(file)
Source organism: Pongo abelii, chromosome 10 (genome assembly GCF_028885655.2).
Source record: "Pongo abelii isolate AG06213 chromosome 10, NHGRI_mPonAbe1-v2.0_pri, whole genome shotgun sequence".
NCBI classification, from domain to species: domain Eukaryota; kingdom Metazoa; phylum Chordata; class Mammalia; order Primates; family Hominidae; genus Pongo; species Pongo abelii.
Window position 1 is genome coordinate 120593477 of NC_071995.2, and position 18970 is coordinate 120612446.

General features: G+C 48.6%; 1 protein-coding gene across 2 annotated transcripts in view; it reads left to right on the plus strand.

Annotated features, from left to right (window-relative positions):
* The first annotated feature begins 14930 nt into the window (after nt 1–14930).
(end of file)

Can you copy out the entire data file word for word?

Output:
Source organism: Pongo abelii, chromosome 10 (genome assembly GCF_028885655.2).
Source record: "Pongo abelii isolate AG06213 chromosome 10, NHGRI_mPonAbe1-v2.0_pri, whole genome shotgun sequence".
NCBI classification, from domain to species: domain Eukaryota; kingdom Metazoa; phylum Chordata; class Mammalia; order Primates; family Hominidae; genus Pongo; species Pongo abelii.
Window position 1 is genome coordinate 120593477 of NC_071995.2, and position 18970 is coordinate 120612446.

General features: G+C 48.6%; 1 protein-coding gene across 2 annotated transcripts in view; it reads left to right on the plus strand.

Annotated features, from left to right (window-relative positions):
* The first annotated feature begins 14930 nt into the window (after nt 1–14930).